A: The treatments currently available can help in many but not in all cases. Often, a combination of a particularly active Vitamin D, together with phosphorus supplements, is prescribed in oral form in an attempt to achieve a better balance of phosphate, calcium and crucial hormones. This treatment may have limited effectiveness and also potential side effects, requiring periodic monitoring throughout the patient's life. Because of the variability of symptoms, each case is unique and must be treated individually. In general, however, the earlier the diagnosis can be confirmed and therapy started, the better the results may be. In some cases treatment continues throughout the patient's lifetime. The crucial time for treatment is during a children's growth years, in order to help their legs to grow straight. Many children who begin treatment with very bowed or bent legs, mature into adults with straight lower limbs. Sometimes orthopedic surgery is required to correct badly deformed legs, but often specialists expect to see good progress with the medication, minimizing the need for surgery.
The debate of whether treatment should continue after adulthood is described in an article by Dr. Whyte's at Shriner's page on " It's Called XLH." in which Dr. White says in "Once their bones are straight and have stopped growing, Whyte said, it seems that the drug therapy can be stopped with little fear of deformity returning." Yet, he writes "If inadequately treated in childhood, a middle-aged XLH sufferer often experiences painful cracks in bones, osteoarthritis reflecting premature wear in the knees and hips, and calcification in the membranes around the joints and between bones."

Q. How is XLH Rickets different from other forms of Rickets?
A: At the end of the 19th century, many children had rickets because they didn't get enough Vitamin D in their diet or have sufficient exposure to sunshine. Sunshine helps our bodies to make Vitamin D. Today this kind of rickets, while uncommon, is still found when sunlight exposure or dietary sources of Vitamin D are in short supply. For people affected by XLH, no matter how much Vitamin D is provided in their diet or through the sunshine's effects, rickets does not improve. This is the reason for one of the early names for XLH: Vitamin D-RESISTANT rickets.

Different kinds of genetic rickets have been discovered recently, but XLH is still the most common form of rickets that can be inherited. These conditions are similar in that in each the metabolic processes necessary for proper bone formation are affected. Each of the different forms of rickets provides a unique insight into the linkages between genes and bones, and each condition has been invaluable in improving our basic understanding of the process of bone formation and maintenance.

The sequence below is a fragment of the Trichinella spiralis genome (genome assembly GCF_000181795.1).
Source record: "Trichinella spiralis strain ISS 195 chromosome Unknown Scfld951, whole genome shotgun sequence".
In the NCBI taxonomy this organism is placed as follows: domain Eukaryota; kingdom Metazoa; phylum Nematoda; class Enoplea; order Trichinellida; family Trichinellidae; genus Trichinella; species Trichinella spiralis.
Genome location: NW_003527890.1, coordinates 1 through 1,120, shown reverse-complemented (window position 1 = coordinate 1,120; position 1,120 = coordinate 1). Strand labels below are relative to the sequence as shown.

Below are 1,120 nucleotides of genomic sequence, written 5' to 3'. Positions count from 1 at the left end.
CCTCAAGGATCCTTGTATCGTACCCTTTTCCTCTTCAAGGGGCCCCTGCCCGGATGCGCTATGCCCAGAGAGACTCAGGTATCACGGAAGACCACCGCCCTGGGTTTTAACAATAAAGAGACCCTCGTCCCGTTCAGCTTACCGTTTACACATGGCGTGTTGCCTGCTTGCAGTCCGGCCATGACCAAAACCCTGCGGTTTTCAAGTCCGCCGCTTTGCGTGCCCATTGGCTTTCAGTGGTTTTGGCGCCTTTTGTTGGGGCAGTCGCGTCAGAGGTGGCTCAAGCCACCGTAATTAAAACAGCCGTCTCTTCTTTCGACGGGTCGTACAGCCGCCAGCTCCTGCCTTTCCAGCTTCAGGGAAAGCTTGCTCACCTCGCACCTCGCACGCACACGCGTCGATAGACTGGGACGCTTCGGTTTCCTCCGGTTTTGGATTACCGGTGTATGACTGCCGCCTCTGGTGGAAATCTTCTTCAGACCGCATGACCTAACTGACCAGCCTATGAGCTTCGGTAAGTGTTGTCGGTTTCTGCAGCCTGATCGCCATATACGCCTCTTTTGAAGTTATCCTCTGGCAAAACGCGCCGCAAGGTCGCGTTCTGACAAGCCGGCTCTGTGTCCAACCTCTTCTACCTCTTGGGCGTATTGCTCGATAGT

Q: How common is XLH?
A: When XLH is present in your family, it is common indeed! Members of the XLH Network Inc. are often part of extended families in which several family members are affected. In terms of the general population, it is estimated that there is one person with XLH for every 20,000 who do not have this syndrome. It is a rare disorder. But when it is you who is affected, the incidence is 1 in 1. That's why the XLH Network Inc. is so important to its members. Each of the people in the network is affected in one way or another by XLH, and we each share some of the experiences involved in this syndrome.

Q: How is XLH diagnosed?
A: XLH patients have low phosphorus in the blood (hypophosphatemia) which can be detected with a simple blood test typically performed in a clinical chemistry laboratory, though blood samples can be drawn in a doctor's office. This is the most convenient way to test for XLH when there is a known family history. Members of The XLH Network Inc. know that the normal values for phosphorus levels in the blood are dramatically different in children than in adults, but for some reason clinical chemistry laboratories do not always report normal age-matched levels to the physician requesting the test! This can sometimes lead to a missed early diagnosis. If there is no family history, more exhaustive tests will probably be needed to rule out other possible causes of rickets symptoms. The time spent trying to reach a diagnosis in these cases can be frustrating for both parents and the child's doctor! Specialty care is, however, very important in both the diagnosis and treatment phases of XLH.

Rickets can often also be identified using X-rays. Lower leg bowing can be obvious. Additionally, to a trained eye, X-rays can provide clear evidence of what are called rickets lesions, even before the leg begins to bow. Parents may notice early bowing problems when their child begins to walk. Increasingly, dental problems, especially numerous spontaneous tooth abscesses and enlarged pulp chambers, are recognized as a common ailment of XLH. Other possible symptoms are bone pain, as well as muscle pain and weakness.